The doctor was right again after all and it was no where near as painful as the first time around. I had a great conversation with the doctor and midwife whilst completely high on gas & air. Immediately after being restitched I was given dicofenlac painkiller and reunited with Bubs who had been patiently sleeping in the waiting area with my mum. Whilst feeding her my palms became really itchy which I thought was strange but the doctor did not seem worried. As I was getting ready to leave the hospital and Mr S went out to get the car my whole body started itching and my throat became very tight, I went back to triage and they confirmed I was having an allergic reaction. Before I knew it I was back in the bay I had just been in hooked up to a steroid drip and antihistamines.
I do not want to scare anyone with the above and obviously every birth is different. I have a fairly high pain threshold and the pain I was in post recovery was probably the worst I have felt in my life, way worse than labour, vaginal delivery or a c-section. Whatever type of birth you have their is always a chance of infection. In addition to my top tips below I would advise you to try and catch it early and get those antibiotics into you as soon as you can.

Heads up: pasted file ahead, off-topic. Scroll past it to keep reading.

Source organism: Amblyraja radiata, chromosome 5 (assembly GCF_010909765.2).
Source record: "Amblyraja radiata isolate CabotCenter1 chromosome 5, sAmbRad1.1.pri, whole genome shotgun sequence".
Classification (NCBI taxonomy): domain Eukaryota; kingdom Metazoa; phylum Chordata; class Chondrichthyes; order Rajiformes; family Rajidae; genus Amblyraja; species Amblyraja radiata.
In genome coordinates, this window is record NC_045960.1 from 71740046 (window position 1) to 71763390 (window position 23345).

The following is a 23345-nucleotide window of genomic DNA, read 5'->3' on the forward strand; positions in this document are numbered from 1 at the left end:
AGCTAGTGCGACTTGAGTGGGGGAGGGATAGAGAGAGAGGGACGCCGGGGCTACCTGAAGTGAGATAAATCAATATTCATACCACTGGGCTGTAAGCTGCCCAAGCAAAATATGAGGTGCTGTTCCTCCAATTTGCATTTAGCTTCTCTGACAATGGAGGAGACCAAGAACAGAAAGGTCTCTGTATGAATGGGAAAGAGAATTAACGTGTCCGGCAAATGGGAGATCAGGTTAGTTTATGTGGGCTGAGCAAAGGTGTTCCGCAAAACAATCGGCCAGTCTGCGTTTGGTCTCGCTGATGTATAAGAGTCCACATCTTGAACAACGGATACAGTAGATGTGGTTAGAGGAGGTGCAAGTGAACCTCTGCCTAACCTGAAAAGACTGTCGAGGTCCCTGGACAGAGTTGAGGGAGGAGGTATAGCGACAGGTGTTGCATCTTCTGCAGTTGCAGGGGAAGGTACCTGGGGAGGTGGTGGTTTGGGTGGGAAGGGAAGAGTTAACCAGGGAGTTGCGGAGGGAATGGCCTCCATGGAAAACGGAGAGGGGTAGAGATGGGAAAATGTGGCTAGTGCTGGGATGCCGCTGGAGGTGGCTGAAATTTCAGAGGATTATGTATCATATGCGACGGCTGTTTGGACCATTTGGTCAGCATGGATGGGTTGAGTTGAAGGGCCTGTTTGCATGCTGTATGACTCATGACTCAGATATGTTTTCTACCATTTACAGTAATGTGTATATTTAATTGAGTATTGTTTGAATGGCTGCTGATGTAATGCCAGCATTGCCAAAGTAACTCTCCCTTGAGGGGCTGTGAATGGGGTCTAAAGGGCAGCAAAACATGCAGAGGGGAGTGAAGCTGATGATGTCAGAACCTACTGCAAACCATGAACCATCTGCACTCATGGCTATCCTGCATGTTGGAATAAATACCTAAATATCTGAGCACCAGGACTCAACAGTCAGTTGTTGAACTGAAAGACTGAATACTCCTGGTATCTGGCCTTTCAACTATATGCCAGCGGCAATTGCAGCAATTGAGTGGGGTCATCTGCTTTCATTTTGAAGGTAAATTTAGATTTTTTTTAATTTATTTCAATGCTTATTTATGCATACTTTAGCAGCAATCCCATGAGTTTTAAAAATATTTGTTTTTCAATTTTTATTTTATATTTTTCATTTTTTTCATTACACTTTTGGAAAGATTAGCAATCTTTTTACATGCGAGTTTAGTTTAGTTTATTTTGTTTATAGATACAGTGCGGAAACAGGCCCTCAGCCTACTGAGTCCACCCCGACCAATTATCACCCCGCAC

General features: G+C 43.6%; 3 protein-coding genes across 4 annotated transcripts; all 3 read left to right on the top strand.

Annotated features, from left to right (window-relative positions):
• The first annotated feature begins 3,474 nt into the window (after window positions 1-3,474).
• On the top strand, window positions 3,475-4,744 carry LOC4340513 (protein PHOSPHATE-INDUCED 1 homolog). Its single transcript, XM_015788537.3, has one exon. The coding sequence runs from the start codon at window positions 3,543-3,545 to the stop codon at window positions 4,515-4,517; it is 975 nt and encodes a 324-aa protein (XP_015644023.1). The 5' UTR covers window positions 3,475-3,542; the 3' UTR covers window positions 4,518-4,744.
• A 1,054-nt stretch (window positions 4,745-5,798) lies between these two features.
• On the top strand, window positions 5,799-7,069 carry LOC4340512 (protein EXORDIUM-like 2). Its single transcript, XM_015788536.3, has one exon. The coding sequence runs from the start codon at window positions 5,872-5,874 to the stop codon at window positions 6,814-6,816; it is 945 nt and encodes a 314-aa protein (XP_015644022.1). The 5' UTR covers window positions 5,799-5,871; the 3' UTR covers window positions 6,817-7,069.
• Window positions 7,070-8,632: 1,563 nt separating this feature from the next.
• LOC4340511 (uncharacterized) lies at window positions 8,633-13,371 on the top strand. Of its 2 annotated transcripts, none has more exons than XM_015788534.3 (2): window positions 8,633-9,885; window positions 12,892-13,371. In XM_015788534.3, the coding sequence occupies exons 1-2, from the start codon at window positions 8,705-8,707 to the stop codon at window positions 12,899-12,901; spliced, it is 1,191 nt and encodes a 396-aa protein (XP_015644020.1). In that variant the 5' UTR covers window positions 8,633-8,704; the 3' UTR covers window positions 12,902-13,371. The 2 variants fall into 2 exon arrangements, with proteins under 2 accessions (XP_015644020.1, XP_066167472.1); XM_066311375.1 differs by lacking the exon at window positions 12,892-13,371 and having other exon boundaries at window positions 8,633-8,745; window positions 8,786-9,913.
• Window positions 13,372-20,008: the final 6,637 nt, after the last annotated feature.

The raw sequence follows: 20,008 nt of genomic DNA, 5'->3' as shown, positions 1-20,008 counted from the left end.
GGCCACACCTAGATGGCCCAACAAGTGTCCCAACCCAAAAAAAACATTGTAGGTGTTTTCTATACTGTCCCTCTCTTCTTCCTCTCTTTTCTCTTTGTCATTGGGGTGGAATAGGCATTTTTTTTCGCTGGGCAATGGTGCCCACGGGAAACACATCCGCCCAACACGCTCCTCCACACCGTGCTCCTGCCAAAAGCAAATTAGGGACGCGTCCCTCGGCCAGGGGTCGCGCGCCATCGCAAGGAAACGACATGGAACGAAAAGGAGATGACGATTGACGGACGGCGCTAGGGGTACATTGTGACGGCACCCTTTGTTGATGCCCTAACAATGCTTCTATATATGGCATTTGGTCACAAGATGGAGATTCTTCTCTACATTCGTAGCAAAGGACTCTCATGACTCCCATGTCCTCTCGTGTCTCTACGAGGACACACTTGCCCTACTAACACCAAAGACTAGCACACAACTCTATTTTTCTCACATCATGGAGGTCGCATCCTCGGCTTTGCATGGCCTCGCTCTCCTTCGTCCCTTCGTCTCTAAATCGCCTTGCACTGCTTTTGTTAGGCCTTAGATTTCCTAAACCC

The most important thing when pregnant is for the baby and you to be healthy and safe, so remember to pay attention to your body too. As much as you can try and plan and prepare, with giving birth you never know what will happen. Rest and recovery is so important in those early days.
My restitches were a lot stronger than the standard ones first given and took around 4 -5 weeks to dissolve completely, so my recovery time ended up being the same as having a C-section in the end. I am now completely back to normal, have forgotten the pain and can't wait for baby number 3 - just kidding, I just wanted to check who was still reading this far.
Top Tips for Recovering from Post-Partum Perineal Tears and Infections
1.Foam Ring Doughnut Cushion - buy one of these - you will love - it will love you
2.Frozen Sanitary Towels - sprinkle some water and aloe vera gel and place into the freezer
3. Jug or Water Bottle in the Toilet - use when passing urine and to ensure everything is clean
4.Kitchen Roll - use this to dry yourself instead of toilet roll - much more absorbent - keeps things dry
5.Hairdryer - for a extra layer of dryness - prevents infection spreading
6.No products - just water when bathing
7.Shower not bath - shower instead of lying in a bath again to prevent infection
8.Arnicha tablets - speeds up recovery
9.Diet - lots of water, fruit, veg and fibre - to keep up your strength and improve recovery time
10.Movement - as much as you can - improves blood flow and speeds up recovery